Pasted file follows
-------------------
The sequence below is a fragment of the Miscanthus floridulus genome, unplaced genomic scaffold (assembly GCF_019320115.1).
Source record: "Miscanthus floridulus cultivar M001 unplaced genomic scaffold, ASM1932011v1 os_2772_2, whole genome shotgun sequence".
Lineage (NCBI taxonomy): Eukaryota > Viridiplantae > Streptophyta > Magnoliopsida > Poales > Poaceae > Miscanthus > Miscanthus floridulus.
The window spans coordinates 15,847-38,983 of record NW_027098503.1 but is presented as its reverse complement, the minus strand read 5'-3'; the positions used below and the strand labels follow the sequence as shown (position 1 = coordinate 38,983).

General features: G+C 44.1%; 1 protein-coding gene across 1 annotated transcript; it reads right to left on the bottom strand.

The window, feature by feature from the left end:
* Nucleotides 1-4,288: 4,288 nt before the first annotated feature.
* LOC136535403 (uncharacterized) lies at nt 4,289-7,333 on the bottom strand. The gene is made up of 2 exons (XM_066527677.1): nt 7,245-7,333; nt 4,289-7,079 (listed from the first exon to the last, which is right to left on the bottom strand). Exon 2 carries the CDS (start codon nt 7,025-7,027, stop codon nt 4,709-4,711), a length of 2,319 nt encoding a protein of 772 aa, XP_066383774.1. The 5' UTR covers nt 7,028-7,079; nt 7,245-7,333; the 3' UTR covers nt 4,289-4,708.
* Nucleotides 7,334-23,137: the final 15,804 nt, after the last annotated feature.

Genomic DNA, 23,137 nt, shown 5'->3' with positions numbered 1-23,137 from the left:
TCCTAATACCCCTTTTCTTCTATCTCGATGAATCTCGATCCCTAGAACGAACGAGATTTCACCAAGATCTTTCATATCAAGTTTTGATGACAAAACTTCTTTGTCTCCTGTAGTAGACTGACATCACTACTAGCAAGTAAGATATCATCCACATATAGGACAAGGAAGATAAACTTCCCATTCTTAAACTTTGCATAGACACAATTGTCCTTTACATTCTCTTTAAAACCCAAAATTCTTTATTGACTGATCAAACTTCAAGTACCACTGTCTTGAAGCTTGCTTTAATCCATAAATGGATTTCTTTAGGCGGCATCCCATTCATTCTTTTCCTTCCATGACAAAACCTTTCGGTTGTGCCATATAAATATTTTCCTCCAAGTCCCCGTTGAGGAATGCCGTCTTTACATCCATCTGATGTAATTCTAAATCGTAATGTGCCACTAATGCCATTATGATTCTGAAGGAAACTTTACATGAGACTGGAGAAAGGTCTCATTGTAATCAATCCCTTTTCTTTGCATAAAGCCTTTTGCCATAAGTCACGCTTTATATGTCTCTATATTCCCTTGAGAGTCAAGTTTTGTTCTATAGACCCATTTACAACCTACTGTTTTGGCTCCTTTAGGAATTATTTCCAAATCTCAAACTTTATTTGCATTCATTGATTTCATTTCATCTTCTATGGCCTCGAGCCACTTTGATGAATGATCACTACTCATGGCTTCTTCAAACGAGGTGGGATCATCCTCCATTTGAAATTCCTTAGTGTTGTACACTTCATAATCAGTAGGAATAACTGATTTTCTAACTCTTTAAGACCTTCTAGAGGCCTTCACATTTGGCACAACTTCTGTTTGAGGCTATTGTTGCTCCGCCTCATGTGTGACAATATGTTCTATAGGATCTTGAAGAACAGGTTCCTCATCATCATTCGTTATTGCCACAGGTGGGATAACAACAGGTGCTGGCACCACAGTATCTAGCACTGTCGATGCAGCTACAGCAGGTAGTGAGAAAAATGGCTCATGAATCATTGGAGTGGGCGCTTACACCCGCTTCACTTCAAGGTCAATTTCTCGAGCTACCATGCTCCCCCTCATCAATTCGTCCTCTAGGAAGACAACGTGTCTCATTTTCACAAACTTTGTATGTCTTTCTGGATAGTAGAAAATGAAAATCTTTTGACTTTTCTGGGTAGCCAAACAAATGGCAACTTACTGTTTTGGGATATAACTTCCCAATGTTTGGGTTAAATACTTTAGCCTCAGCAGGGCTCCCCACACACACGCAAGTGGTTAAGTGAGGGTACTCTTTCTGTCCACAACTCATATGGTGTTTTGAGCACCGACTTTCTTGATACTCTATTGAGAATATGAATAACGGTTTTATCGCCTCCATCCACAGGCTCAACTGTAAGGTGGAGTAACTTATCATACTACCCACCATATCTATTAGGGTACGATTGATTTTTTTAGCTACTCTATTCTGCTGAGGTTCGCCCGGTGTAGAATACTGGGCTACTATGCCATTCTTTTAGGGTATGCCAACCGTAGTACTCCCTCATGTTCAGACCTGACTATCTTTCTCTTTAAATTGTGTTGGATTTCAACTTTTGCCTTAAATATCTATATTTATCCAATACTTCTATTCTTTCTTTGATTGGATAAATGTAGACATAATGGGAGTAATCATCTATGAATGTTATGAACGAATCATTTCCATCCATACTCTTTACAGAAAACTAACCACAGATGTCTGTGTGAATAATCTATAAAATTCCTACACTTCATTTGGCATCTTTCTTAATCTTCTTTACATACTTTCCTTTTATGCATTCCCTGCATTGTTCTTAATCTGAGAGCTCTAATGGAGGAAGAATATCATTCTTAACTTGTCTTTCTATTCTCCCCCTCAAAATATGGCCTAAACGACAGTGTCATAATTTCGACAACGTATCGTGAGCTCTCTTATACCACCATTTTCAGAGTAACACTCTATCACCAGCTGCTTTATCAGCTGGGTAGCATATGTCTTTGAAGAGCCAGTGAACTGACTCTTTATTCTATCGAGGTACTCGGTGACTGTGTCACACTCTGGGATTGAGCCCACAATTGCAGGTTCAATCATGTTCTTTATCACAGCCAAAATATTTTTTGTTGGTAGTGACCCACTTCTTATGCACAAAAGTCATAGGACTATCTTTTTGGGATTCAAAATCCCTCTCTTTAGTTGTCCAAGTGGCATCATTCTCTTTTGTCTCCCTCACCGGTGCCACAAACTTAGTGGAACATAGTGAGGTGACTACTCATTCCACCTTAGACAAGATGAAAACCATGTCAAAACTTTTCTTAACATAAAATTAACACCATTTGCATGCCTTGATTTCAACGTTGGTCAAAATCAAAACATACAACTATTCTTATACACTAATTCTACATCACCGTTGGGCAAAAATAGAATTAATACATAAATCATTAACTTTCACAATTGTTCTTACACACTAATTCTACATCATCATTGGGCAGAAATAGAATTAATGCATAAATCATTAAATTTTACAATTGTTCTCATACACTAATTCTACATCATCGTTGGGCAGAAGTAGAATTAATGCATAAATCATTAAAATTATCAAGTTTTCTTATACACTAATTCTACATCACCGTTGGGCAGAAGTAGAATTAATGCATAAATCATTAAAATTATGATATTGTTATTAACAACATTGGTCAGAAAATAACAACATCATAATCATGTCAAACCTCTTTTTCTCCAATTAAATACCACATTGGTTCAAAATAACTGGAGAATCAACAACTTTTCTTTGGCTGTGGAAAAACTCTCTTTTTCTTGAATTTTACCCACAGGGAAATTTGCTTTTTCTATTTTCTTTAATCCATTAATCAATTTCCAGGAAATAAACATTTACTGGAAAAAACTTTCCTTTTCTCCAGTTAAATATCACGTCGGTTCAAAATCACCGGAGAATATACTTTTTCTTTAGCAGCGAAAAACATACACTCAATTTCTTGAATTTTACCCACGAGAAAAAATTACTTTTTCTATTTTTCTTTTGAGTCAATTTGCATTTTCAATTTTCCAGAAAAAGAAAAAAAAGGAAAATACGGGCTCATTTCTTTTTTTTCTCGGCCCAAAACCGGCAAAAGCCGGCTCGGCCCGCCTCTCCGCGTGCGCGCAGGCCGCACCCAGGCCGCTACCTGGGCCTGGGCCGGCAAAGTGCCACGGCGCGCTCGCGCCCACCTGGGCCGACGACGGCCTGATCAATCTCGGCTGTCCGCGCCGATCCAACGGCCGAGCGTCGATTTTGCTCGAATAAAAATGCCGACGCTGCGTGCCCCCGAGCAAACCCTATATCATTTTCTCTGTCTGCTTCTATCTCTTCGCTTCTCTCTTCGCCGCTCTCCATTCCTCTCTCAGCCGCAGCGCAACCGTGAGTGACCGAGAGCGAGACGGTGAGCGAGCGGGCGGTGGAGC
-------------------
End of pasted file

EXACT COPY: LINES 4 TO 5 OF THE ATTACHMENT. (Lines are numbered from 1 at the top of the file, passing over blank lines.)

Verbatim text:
The window spans coordinates 15,847-38,983 of record NW_027098503.1 but is presented as its reverse complement, the minus strand read 5'-3'; the positions used below and the strand labels follow the sequence as shown (position 1 = coordinate 38,983).

General features: G+C 44.1%; 1 protein-coding gene across 1 annotated transcript; it reads right to left on the bottom strand.